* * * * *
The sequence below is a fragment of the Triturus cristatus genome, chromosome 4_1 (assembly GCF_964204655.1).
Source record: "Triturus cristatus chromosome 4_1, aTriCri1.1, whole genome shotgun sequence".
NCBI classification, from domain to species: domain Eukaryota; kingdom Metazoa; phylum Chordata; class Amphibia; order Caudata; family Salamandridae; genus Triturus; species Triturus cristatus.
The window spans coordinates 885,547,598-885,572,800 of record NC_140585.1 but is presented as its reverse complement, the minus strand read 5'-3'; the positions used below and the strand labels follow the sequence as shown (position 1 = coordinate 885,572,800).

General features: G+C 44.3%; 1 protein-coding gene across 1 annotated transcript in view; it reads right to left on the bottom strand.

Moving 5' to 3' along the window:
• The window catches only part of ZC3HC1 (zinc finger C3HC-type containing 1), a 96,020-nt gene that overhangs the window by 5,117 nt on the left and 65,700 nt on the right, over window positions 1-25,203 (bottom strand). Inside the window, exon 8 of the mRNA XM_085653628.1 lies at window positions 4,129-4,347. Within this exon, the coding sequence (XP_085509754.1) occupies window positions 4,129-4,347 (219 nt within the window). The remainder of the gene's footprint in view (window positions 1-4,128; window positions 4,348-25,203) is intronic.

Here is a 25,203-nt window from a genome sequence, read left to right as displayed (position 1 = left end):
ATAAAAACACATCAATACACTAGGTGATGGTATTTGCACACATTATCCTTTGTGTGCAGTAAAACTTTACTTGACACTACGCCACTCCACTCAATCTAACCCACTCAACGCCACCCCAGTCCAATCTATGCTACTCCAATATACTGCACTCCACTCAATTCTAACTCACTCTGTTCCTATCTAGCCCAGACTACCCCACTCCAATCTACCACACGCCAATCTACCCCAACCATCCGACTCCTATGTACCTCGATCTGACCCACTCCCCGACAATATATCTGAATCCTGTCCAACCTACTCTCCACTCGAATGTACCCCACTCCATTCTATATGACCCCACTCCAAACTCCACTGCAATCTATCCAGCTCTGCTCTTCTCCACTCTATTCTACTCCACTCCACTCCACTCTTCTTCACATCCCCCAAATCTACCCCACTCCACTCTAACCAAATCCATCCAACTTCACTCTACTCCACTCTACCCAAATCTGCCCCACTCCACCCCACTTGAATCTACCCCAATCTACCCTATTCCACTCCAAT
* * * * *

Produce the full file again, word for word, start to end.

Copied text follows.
The sequence below is a fragment of the Triturus cristatus genome, chromosome 4_1 (assembly GCF_964204655.1).
Source record: "Triturus cristatus chromosome 4_1, aTriCri1.1, whole genome shotgun sequence".
NCBI classification, from domain to species: domain Eukaryota; kingdom Metazoa; phylum Chordata; class Amphibia; order Caudata; family Salamandridae; genus Triturus; species Triturus cristatus.
The window spans coordinates 885,547,598-885,572,800 of record NC_140585.1 but is presented as its reverse complement, the minus strand read 5'-3'; the positions used below and the strand labels follow the sequence as shown (position 1 = coordinate 885,572,800).

General features: G+C 44.3%; 1 protein-coding gene across 1 annotated transcript in view; it reads right to left on the bottom strand.

Moving 5' to 3' along the window:
• The window catches only part of ZC3HC1 (zinc finger C3HC-type containing 1), a 96,020-nt gene that overhangs the window by 5,117 nt on the left and 65,700 nt on the right, over window positions 1-25,203 (bottom strand). Inside the window, exon 8 of the mRNA XM_085653628.1 lies at window positions 4,129-4,347. Within this exon, the coding sequence (XP_085509754.1) occupies window positions 4,129-4,347 (219 nt within the window). The remainder of the gene's footprint in view (window positions 1-4,128; window positions 4,348-25,203) is intronic.

Here is a 25,203-nt window from a genome sequence, read left to right as displayed (position 1 = left end):
ATAAAAACACATCAATACACTAGGTGATGGTATTTGCACACATTATCCTTTGTGTGCAGTAAAACTTTACTTGACACTACGCCACTCCACTCAATCTAACCCACTCAACGCCACCCCAGTCCAATCTATGCTACTCCAATATACTGCACTCCACTCAATTCTAACTCACTCTGTTCCTATCTAGCCCAGACTACCCCACTCCAATCTACCACACGCCAATCTACCCCAACCATCCGACTCCTATGTACCTCGATCTGACCCACTCCCCGACAATATATCTGAATCCTGTCCAACCTACTCTCCACTCGAATGTACCCCACTCCATTCTATATGACCCCACTCCAAACTCCACTGCAATCTATCCAGCTCTGCTCTTCTCCACTCTATTCTACTCCACTCCACTCCACTCTTCTTCACATCCCCCAAATCTACCCCACTCCACTCTAACCAAATCCATCCAACTTCACTCTACTCCACTCTACCCAAATCTGCCCCACTCCACCCCACTTGAATCTACCCCAATCTACCCTATTCCACTCCAAT